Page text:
If D = 0, the quadratic equation has two equal real roots. In other words, when D = 0, the quadratic equation has only one real root. This is because, when D = 0, the roots are given by x = \(\dfrac{b \pm \sqrt{\text { 0 }}}{2 a}\) and the square root of a 0 is 0. Then the equation turns into x = b/2a which is only one number. So when the discriminant of a quadratic equation is zero, it has only one real root.
A root is nothing but the xcoordinate of the xintercept of the quadratic function. The graph of a quadratic function in each of these 3 cases can be as follows.
Important Notes on Discriminant:

The discriminant of a quadratic equation ax^{2 }+ bx + c = 0 is Δ OR D = b^{2 }− 4ac.
 A quadratic equation with discriminant D has:
(i) two unequal real roots when D > 0
(ii) only one real root when D = 0
(iii) no real roots or two complex roots when D < 0
Related Topics:
Discriminant Examples

Example 1: Find the discriminant of the following equation: √3x^{2 }+ 10x − 8√3 = 0.
Solution:
The given quadratic equation is √3x^{2 }+ 10x − 8√3 = 0. Comparing this with ax^{2} + bx + c = 0, we get a = √3, b = 10, and c = 8√3.
The quadratic discriminant formula is:
D = b^{2}  4ac
= (10)^{2}  4(√3)(8√3)
= 100 + 96
= 196Answer: The discriminant = 196.

Example 2: Determine whether each of the following quadratic equation has two real roots, one real root, or no real roots. (a) 3x^{2 }− 5x − 7 = 0 (b) 2x^{2 }+ 3x + 3=0.
Solution:
(a) By comparing the given equation with ax^{2} + bx + c = 0, we get a = 3, b = 5, and c = 7. Its discriminant is,
D = b^{2}  4ac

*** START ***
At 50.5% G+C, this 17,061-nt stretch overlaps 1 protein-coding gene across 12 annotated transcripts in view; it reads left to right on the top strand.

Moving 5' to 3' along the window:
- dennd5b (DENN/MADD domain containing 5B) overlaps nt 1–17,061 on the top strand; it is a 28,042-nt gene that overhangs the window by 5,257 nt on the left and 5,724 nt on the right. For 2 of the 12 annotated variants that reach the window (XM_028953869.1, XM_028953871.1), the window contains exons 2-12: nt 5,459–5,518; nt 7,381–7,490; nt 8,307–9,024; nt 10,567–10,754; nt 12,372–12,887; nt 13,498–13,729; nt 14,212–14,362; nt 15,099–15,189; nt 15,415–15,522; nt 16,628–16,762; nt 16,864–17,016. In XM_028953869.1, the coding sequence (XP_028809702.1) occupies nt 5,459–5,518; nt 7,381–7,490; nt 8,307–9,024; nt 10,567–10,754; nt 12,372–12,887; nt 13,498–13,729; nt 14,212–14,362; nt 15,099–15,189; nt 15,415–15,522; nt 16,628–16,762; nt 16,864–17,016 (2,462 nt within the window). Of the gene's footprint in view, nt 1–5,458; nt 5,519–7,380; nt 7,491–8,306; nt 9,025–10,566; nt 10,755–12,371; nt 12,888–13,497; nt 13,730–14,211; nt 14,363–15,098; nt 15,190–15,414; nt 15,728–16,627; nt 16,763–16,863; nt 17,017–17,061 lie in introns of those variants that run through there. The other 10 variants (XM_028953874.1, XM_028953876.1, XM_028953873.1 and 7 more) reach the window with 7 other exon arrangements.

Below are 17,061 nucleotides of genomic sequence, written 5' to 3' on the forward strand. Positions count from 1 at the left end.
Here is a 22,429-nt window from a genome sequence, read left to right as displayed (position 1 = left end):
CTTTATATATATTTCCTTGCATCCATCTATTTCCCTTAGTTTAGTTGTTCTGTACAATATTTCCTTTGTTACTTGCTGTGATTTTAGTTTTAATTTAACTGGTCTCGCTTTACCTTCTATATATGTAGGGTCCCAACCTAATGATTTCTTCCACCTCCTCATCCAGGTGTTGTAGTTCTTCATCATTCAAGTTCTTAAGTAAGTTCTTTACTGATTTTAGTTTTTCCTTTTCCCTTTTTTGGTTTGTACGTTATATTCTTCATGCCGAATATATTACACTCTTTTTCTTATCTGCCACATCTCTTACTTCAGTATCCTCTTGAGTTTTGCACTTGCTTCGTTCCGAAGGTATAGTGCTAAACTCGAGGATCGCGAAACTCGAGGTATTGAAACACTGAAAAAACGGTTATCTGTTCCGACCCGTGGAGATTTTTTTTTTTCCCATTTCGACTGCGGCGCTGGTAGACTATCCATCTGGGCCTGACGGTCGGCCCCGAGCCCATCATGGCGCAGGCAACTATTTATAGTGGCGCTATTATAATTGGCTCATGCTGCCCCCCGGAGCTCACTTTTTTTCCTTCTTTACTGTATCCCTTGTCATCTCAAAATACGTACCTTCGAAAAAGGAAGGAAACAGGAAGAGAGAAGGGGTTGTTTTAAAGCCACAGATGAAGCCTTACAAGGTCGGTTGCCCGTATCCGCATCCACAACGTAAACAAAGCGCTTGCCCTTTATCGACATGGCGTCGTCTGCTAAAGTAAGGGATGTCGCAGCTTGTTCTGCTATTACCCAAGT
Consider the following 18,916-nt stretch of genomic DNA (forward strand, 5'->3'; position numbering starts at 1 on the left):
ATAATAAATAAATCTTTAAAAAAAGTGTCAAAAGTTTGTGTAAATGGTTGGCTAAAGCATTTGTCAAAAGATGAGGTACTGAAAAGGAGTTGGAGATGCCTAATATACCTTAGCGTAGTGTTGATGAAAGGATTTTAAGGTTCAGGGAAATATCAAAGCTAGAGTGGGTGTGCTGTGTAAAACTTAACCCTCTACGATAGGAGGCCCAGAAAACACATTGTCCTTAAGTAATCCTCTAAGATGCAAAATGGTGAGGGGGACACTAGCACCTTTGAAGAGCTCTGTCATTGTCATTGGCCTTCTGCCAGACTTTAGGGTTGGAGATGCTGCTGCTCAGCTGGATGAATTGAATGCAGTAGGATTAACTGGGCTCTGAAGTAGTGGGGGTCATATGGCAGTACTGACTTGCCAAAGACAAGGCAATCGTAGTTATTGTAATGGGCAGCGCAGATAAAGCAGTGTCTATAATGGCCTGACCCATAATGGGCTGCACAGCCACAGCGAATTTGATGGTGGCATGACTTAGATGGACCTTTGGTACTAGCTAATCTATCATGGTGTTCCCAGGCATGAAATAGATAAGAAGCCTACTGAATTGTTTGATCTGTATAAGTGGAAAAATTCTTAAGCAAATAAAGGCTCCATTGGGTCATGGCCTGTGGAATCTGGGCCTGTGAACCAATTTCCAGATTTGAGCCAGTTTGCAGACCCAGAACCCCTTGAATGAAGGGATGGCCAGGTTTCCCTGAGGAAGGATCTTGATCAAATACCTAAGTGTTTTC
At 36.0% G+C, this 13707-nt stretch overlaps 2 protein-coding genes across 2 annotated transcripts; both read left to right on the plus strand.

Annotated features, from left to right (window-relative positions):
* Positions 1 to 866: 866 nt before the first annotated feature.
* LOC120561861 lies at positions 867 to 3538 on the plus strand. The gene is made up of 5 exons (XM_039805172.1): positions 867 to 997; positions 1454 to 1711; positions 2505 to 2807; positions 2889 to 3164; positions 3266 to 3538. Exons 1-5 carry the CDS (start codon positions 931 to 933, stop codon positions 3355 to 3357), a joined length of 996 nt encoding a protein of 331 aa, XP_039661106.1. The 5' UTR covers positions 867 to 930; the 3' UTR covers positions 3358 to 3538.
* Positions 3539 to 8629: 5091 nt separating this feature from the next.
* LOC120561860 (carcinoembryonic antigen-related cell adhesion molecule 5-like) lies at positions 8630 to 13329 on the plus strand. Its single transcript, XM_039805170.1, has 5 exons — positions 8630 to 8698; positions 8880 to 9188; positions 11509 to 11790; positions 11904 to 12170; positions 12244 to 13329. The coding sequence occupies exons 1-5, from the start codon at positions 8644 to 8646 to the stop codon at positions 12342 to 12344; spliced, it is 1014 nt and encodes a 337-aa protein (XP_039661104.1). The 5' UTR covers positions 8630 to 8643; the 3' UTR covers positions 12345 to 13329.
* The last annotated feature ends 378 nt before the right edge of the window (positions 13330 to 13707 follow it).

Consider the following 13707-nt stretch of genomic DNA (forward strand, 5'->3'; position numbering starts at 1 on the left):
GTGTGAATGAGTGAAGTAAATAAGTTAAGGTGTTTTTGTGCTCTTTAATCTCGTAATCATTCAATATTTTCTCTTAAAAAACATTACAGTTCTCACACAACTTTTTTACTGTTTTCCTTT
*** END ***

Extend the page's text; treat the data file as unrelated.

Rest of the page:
= (5)^{2}  4(3)(7)
= 25 + 84
= 109So we have got a positive discriminant and hence the given equation has two real roots.
(b) By comparing the given equation with ax^{2} + bx + c = 0, we get a = 2, b = 3, and c = 3. Its discriminant is,
D = b^{2}  4ac
= (3)^{2}  4(2)(3)
= 9  24
= 15So we have got a negative discriminant and hence the given equation has no real roots.
Answer: (a) Two real roots (b) No real roots.

Example 3: What is the discriminant of quadratic equation 9z^{2 }− 6b^{2}z − (a^{4 }− b^{4}) = 0.
Solution:
By comparing the given equation with ax^{2} + bx + c = 0, we get a = 9, b = 6b^{2}, and c =  (a^{4 }− b^{4}). Its discriminant is,
D = b^{2}  4ac
= (6b^{2})^{2}  4 (9) [(a^{4 }− b^{4})]
= 36b^{4} + 36a^{4}  36b^{4}
= 36a^{4}Answer: The discriminant of the given quadratic equation is 36a^{4}.
FAQs on Discriminant
What is Discriminant Meaning?
The discriminant in math is defined for polynomials and it is a function of coefficients of polynomials. It tells the nature of roots or in other words, it discriminates the roots. For example, the discriminant of a quadratic equation is used to find:
 How many roots it has?
 Whether the roots are real or nonreal?
What is Discriminant Formula?
There re different discriminant formulas for different polynomials:

The discriminant of a quadratic equation ax^{2 }+ bx + c = 0 is Δ OR D = b^{2 }− 4ac.

The discriminant of a cubic equation ax^{3 }+ bx^{2 }+ cx + d = 0 is Δ or D = b^{2}c^{2 }− 4ac^{3 }− 4b^{3}d − 27a^{2}d^{2 }+ 18abcd.
How to Calculate the Discriminant of a Quadratic Equation?
To calculate the discriminant of a quadratic equation:
 Identify a, b, and c by comparing the given equation with ax^{2 }+ bx + c = 0.
 Substitute the values in the discriminant formula D = b^{2 }− 4ac.
What if Discriminant = 0?
If the discriminant of a quadratic equation ax^{2 }+ bx + c = 0 is 0 (i.e., if b^{2}  4ac = 0), then the quadratic formula becomes x = b/2a and hence the quadratic equation has only one real root.
What Does Positive Discriminant Tell Us?
If the discriminant of a quadratic equation ax^{2 }+ bx + c = 0 is positive (i.e., if b^{2}  4ac > 0), then the quadratic formula becomes x = (b ± √(positive number) ) / 2a and hence the quadratic equation has only two real and distinct roots.
What Does Negative Discriminant Tell Us?
If the discriminant of a quadratic equation ax^{2 }+ bx + c = 0 is negative (i.e., if b^{2}  4ac < 0), then the quadratic formula becomes x = (b ± √(negative number) ) / 2a and hence the quadratic equation has only two complex and distinct roots.
What is the Formula for Discriminant of Cubic Equation?
A cubic equation is of the form ax^{3 }+ bx^{2 }+ cx + d = 0 and its discriminant is in terms of its coefficients which is given by the formula D = b^{2}c^{2 }− 4ac^{3 }− 4b^{3}d − 27a^{2}d^{2 }+ 18abcd.